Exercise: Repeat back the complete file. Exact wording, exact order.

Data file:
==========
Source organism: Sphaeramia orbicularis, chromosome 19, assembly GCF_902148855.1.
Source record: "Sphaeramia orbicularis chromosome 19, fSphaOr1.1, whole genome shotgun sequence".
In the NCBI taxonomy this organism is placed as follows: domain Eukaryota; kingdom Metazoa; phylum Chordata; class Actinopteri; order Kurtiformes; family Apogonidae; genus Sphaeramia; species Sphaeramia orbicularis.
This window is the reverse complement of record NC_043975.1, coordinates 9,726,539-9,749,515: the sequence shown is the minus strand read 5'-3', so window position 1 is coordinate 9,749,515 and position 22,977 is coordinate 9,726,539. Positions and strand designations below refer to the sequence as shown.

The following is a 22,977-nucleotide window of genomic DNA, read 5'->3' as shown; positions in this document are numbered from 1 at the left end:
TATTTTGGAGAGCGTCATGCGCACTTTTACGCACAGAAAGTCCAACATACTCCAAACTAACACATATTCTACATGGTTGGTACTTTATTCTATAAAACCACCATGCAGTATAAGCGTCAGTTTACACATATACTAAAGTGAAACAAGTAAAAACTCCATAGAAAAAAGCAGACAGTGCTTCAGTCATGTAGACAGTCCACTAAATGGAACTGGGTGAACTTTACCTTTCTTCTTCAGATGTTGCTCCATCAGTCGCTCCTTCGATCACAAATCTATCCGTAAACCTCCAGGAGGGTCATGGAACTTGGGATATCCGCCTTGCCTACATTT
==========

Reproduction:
Source organism: Sphaeramia orbicularis, chromosome 19, assembly GCF_902148855.1.
Source record: "Sphaeramia orbicularis chromosome 19, fSphaOr1.1, whole genome shotgun sequence".
In the NCBI taxonomy this organism is placed as follows: domain Eukaryota; kingdom Metazoa; phylum Chordata; class Actinopteri; order Kurtiformes; family Apogonidae; genus Sphaeramia; species Sphaeramia orbicularis.
This window is the reverse complement of record NC_043975.1, coordinates 9,726,539-9,749,515: the sequence shown is the minus strand read 5'-3', so window position 1 is coordinate 9,749,515 and position 22,977 is coordinate 9,726,539. Positions and strand designations below refer to the sequence as shown.

The following is a 22,977-nucleotide window of genomic DNA, read 5'->3' as shown; positions in this document are numbered from 1 at the left end:
TATTTTGGAGAGCGTCATGCGCACTTTTACGCACAGAAAGTCCAACATACTCCAAACTAACACATATTCTACATGGTTGGTACTTTATTCTATAAAACCACCATGCAGTATAAGCGTCAGTTTACACATATACTAAAGTGAAACAAGTAAAAACTCCATAGAAAAAAGCAGACAGTGCTTCAGTCATGTAGACAGTCCACTAAATGGAACTGGGTGAACTTTACCTTTCTTCTTCAGATGTTGCTCCATCAGTCGCTCCTTCGATCACAAATCTATCCGTAAACCTCCAGGAGGGTCATGGAACTTGGGATATCCGCCTTGCCTACATTT